Read the first part of the interview here.
MadameAce: I know you said that you experienced some disappointment when you did that role, but in the early days what were your thoughts on doing voice overs?
Dino Andrade: At the time most of what I wanted to do in voice over was basically to [have it] work as a stepping stone. I really wanted to get into doing on-camera. I started doing a lot of commercials at the time. I was doing commercials for McDonalds, Delta Airlines, various things like that kind of working my way up. I was also doing a lot of training with The Groundlings comedy / improv. I’m a very physical actor, physical comedian. This was something that I felt might be the future for me, but it was very disappointing: unfortunately it seemed that 90% of what I was being sent out for was one Mexican, cholo gangster after another. It is so not me! That was very discouraging and I decided that, “you know what, if I’m going to get into these projects I might as well make them myself.” So I decided to leave acting for about ten years and spent the 90’s being involved in independent filmmaking, writing screenplays—I sold six screenplays, none of which were produced. [laughter]
Stewi: You still got paid
Dino Andrade: I still got paid. I think it was Kurt Vonnegut who said that the best thing that could ever happen is to sell a screenplay and have it never get actually made so your work isn’t screwed up. [laughter] So my work has not been screwed up six times, but it was kind of cool that I sold them. I also produced one independent film called Bob’s Video that ran the film festival circuit for a year and got me to travel around the country which was really fun. In the end, in the 00’s, I decided to go back to acting and to my original love, which was animation and fantasy, which then meant voice over. Even that was somewhat accidental.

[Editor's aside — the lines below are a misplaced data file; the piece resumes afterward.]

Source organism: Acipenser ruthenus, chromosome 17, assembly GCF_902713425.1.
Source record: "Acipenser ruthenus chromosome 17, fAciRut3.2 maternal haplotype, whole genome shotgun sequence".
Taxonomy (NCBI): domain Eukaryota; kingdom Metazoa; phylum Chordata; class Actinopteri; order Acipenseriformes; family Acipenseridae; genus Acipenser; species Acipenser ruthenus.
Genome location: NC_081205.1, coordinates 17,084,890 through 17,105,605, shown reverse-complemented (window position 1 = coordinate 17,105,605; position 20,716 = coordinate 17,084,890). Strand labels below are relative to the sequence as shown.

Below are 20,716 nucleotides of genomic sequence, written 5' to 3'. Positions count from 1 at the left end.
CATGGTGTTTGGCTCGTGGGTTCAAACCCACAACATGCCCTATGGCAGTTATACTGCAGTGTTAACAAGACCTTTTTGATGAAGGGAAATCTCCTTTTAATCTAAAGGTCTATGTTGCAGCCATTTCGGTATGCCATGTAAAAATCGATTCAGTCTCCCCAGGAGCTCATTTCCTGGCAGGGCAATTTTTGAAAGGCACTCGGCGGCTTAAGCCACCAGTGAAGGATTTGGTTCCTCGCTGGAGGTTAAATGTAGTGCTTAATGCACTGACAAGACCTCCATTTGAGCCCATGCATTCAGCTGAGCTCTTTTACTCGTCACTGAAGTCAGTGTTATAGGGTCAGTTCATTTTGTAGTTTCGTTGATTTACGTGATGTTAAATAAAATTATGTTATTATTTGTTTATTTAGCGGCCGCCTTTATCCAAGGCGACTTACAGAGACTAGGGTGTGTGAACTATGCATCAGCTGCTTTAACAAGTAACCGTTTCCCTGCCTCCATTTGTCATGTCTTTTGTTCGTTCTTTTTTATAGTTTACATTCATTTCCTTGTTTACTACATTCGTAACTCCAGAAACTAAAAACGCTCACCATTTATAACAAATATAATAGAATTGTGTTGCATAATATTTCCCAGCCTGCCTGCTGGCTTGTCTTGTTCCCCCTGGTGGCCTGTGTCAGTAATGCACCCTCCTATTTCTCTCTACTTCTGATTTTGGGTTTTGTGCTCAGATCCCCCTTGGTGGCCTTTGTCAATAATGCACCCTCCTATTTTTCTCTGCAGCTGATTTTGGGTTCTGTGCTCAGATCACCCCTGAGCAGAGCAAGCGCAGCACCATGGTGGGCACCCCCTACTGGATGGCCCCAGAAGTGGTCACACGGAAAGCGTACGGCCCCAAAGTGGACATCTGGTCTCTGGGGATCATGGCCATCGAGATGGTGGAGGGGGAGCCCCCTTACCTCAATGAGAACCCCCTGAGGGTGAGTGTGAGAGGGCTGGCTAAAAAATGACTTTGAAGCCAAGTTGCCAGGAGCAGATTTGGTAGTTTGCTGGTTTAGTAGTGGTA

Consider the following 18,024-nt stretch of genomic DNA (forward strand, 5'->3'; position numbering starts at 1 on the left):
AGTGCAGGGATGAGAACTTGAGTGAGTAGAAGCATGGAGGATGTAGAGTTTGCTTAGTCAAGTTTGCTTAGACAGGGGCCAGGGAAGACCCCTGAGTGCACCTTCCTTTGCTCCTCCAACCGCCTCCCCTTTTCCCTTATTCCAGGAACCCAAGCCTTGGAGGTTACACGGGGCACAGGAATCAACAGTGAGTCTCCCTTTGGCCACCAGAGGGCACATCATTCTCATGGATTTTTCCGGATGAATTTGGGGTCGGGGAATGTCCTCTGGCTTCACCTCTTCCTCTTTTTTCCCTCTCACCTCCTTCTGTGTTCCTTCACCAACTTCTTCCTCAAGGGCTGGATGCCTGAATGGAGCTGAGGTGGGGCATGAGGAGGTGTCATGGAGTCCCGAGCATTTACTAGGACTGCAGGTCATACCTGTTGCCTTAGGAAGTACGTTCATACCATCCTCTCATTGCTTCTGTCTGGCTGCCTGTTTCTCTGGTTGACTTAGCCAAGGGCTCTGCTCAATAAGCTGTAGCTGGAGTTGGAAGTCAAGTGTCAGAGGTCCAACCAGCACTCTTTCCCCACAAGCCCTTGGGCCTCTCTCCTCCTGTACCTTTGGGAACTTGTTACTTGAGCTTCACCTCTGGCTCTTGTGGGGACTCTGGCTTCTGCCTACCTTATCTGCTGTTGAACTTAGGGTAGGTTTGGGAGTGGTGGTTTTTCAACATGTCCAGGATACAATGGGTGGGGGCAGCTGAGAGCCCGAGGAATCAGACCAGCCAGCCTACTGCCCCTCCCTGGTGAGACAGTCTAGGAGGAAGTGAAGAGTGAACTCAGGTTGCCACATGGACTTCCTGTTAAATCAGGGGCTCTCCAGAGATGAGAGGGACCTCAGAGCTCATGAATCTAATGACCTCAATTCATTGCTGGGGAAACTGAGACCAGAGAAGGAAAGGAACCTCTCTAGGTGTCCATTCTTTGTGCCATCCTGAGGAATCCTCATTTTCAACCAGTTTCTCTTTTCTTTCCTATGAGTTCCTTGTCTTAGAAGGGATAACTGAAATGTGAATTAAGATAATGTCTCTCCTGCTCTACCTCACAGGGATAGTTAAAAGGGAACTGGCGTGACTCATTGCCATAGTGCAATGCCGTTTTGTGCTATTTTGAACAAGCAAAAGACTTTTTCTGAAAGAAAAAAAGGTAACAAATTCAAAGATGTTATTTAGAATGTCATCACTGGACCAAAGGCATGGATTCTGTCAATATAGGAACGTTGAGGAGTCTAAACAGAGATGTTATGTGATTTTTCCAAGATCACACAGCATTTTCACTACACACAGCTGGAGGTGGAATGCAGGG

There was a director who was working on an anime show called Vampire Princess and I was being told about that. And I thought, “well maybe I can get in on that as a writer. I’ve never done anime writing, but maybe I could give that a shot.” It turned out that he was also working on another show called Saint Tail and his wife was casting it and when I was contacting him I wound up contacting his wife and his wife thought I was an actor calling in for a scheduled telephone audition. I said, “…sure! Yes, that’s me,” and so I wound up auditioning completely cold, had no copy at all, so I just had to make up something about, “oh yeah, I didn’t get it. The courier didn’t make it. The fax machine died,” or something. I don’t remember. So they fed me the lines and I auditioned and they said great and I got a small part on Saint Tail. I took that as a sign and said, “okay! I guess this is what I’m supposed to be doing.” I returned to voice over at that point.
Stewi: You mentioned [writing] anime, but we also know that you’ve voiced on some animes, right?
Stewi: Yes, well Ace’s knowledge of anime is greater than mine. Is it different doing voice overs for an anime since it’s a show that’s been already technically produced in Japan?
MadameAce: Not only that, there’s the difference in language in how they move their mouths.